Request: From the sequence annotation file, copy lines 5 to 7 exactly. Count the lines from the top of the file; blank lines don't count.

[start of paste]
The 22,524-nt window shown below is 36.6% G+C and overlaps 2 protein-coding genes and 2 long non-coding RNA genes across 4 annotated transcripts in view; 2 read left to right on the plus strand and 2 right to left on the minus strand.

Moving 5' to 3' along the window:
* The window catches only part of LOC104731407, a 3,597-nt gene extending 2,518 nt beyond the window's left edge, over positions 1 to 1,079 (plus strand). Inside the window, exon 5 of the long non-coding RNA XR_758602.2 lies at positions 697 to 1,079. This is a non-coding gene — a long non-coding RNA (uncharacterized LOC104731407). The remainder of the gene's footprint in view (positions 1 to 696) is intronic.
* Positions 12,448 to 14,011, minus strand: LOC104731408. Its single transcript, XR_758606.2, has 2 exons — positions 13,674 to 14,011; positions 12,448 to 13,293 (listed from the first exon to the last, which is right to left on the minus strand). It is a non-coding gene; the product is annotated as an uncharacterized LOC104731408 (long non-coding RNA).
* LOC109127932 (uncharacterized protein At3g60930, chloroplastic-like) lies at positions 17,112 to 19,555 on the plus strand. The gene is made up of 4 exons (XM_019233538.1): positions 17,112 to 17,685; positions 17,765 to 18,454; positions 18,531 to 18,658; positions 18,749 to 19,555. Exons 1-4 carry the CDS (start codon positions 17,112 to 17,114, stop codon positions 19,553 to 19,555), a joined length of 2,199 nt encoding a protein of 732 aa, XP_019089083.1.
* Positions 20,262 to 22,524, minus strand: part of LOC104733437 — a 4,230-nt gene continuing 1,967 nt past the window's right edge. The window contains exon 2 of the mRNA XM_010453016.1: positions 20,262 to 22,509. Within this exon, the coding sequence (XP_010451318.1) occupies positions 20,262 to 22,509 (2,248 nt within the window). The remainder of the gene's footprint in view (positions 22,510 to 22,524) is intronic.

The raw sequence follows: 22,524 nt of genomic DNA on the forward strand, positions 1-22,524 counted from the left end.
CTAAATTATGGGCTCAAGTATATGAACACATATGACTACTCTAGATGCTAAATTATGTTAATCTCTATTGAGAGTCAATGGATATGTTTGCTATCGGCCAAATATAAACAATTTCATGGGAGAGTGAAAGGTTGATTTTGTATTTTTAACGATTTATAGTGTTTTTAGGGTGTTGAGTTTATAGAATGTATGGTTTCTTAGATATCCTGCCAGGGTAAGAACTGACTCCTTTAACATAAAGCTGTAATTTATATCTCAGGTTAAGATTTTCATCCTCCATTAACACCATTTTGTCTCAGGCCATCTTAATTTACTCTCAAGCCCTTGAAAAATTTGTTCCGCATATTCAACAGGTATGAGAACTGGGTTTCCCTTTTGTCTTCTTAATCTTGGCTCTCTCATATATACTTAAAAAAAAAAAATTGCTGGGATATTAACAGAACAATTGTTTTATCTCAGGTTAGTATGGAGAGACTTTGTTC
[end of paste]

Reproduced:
* LOC109127932 (uncharacterized protein At3g60930, chloroplastic-like) lies at positions 17,112 to 19,555 on the plus strand. The gene is made up of 4 exons (XM_019233538.1): positions 17,112 to 17,685; positions 17,765 to 18,454; positions 18,531 to 18,658; positions 18,749 to 19,555. Exons 1-4 carry the CDS (start codon positions 17,112 to 17,114, stop codon positions 19,553 to 19,555), a joined length of 2,199 nt encoding a protein of 732 aa, XP_019089083.1.
* Positions 20,262 to 22,524, minus strand: part of LOC104733437 — a 4,230-nt gene continuing 1,967 nt past the window's right edge. The window contains exon 2 of the mRNA XM_010453016.1: positions 20,262 to 22,509. Within this exon, the coding sequence (XP_010451318.1) occupies positions 20,262 to 22,509 (2,248 nt within the window). The remainder of the gene's footprint in view (positions 22,510 to 22,524) is intronic.

The raw sequence follows: 22,524 nt of genomic DNA on the forward strand, positions 1-22,524 counted from the left end.